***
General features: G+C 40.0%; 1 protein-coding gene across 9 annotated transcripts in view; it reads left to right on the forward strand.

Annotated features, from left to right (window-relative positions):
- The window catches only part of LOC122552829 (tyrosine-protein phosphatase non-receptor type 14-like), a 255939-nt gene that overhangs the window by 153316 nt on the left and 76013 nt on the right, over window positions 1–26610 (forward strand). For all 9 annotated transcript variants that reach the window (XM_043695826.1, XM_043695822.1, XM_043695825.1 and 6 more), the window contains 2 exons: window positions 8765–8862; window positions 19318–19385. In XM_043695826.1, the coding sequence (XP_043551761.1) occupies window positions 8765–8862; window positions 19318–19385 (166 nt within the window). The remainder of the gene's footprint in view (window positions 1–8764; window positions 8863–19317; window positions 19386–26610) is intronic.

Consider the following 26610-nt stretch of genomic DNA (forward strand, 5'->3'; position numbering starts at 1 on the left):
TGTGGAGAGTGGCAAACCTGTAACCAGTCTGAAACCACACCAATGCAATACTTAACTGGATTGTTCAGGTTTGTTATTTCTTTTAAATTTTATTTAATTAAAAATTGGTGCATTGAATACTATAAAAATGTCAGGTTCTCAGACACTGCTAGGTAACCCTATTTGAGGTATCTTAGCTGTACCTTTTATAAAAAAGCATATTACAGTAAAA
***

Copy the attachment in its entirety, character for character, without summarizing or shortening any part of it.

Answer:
General features: G+C 40.0%; 1 protein-coding gene across 9 annotated transcripts in view; it reads left to right on the forward strand.

Annotated features, from left to right (window-relative positions):
- The window catches only part of LOC122552829 (tyrosine-protein phosphatase non-receptor type 14-like), a 255939-nt gene that overhangs the window by 153316 nt on the left and 76013 nt on the right, over window positions 1–26610 (forward strand). For all 9 annotated transcript variants that reach the window (XM_043695826.1, XM_043695822.1, XM_043695825.1 and 6 more), the window contains 2 exons: window positions 8765–8862; window positions 19318–19385. In XM_043695826.1, the coding sequence (XP_043551761.1) occupies window positions 8765–8862; window positions 19318–19385 (166 nt within the window). The remainder of the gene's footprint in view (window positions 1–8764; window positions 8863–19317; window positions 19386–26610) is intronic.

Consider the following 26610-nt stretch of genomic DNA (forward strand, 5'->3'; position numbering starts at 1 on the left):
TGTGGAGAGTGGCAAACCTGTAACCAGTCTGAAACCACACCAATGCAATACTTAACTGGATTGTTCAGGTTTGTTATTTCTTTTAAATTTTATTTAATTAAAAATTGGTGCATTGAATACTATAAAAATGTCAGGTTCTCAGACACTGCTAGGTAACCCTATTTGAGGTATCTTAGCTGTACCTTTTATAAAAAAGCATATTACAGTAAAA